NI unveiled a fanless, rugged vision computer that runs NI Linux on a quad-core Atom E3845, and offers an FPGA and support for 350MB/s USB3 Vision cameras.
National Instruments (NI) has delivered its NI Linux Real-Time OS on a variety of embedded industrial computers and control systems, including its recent CompactRIO 4-slot Performance Controller. Now, the company is applying NI Linux to machine vision with its new USB3 Vision compatible NI CVS-1459RT.
It's no secret that Fedora has had a challenging time sticking to their release schedules for a long time. With taking care of blocker bugs, Fedora Linux releases tend to frequently slip -- with Fedora 21 it's about two months behind schedule and we're just past the alpha stage. By the time Fedora 21 actually ships, Fedora 20 will have been at least twelve months old. However, a new release scheduling strategy might be tried starting with Fedora 22.
Without the fuss and delays that have plagued so many large government IT projects, a key part of the NHS digital infrastructure was recently migrated and updated in a single weekend.
The collection of applications and directory services known as the Spine connects clinicians, patients and local services to core NHS services such as the GP2GP patient record transfer, the Electronic Prescription Service, patients' Summary Care Records, and the Choose and Book service. More than 250,000 health service staff connect to it every day, sending more than 400m messages each month.
Scribbleton is a very infant -- as in alpha -- release of an innovative note-taking app for Linux that provides cross-platform access with Windows and Apple computers.
It creates a personal wiki for storing everything from quick notes to detailed checklists to outlines. It creates links between pages in Scribbleton. Think of this as an easy-to-use database to create links between words, phrases and pages. You can just as easily use Scribbleton to store snippets or volumes of text and quickly locate cross-referenced information.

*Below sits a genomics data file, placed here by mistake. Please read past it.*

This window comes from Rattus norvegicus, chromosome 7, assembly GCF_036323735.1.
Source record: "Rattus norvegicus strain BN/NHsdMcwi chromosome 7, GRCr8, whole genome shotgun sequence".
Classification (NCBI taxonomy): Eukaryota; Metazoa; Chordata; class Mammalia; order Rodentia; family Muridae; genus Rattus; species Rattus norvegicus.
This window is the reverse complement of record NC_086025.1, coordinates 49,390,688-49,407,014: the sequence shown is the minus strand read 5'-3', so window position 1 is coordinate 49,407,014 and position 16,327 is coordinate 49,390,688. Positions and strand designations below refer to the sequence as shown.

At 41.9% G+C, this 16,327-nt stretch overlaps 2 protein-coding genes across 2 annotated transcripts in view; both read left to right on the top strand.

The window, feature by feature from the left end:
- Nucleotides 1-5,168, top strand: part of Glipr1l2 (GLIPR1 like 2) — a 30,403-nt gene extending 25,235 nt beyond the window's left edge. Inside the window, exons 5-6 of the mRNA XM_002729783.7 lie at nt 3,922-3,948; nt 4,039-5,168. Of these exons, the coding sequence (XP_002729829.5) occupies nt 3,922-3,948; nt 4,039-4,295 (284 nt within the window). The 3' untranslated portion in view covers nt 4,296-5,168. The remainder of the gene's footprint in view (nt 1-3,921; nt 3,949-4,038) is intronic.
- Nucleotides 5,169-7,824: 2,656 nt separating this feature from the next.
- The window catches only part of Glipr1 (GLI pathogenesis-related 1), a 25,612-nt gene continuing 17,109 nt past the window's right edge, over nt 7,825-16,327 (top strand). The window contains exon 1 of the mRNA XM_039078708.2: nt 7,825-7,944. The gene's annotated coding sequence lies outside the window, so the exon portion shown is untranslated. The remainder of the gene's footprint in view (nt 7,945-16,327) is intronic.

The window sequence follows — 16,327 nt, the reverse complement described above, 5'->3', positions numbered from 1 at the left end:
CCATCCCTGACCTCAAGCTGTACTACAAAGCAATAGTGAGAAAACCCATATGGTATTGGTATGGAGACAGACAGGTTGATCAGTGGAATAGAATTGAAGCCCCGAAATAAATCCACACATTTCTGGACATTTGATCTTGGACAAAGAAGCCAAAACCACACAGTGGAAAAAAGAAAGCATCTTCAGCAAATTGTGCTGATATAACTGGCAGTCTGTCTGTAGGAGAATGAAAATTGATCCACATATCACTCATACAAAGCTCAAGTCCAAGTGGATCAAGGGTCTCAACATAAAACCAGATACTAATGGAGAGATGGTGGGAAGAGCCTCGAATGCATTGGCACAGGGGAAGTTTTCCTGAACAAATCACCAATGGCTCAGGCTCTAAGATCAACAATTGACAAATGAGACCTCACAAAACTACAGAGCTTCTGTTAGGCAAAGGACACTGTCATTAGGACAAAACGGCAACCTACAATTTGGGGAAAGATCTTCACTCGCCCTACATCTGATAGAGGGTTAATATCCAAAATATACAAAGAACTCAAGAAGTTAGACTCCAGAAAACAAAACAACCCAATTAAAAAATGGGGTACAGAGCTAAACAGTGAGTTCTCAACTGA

The project is launching with thirty-eight founding companies, including many of the largest IT companies in the world. Importantly, they include not only cloud and service infrastructure vendors, but telecom service providers, developers and end users as well. (Disclosure: my firm and I represent the Linux Foundation and OPNFV).
The AMD developers have announced that a new Catalyst 14.9 Linux driver is now out and that it brings support for a couple of new operating systems and a few bug fixes.
New AMD Linux drivers don't arrive as often as the community wants or needs them and the company doesn't have the best track record in the open source world. As it stands right now, there are two kinds of drivers available to Linux users, one that's open source and another one that's proprietary. Catalyst 14.9 is made by AMD and provides better functionality than the open source one, but it doesn't get updated too often.
After launching last month on Kickstarter, the project has turned into a failure and all development has ceased. Operating System U by Andrew Bernstein only raised $1,948 of its $50,000 goal over the month-long period for the OS that claimed numerous advantages over Ubuntu and Windows 8. Andrew then posted, "Unfortunately OS U was unsuccessful. I truly, truly appreciate everyone who backed us, but unfortunately since we where unsuccessful, combined with other circumstances, OS U will not have any more continued development."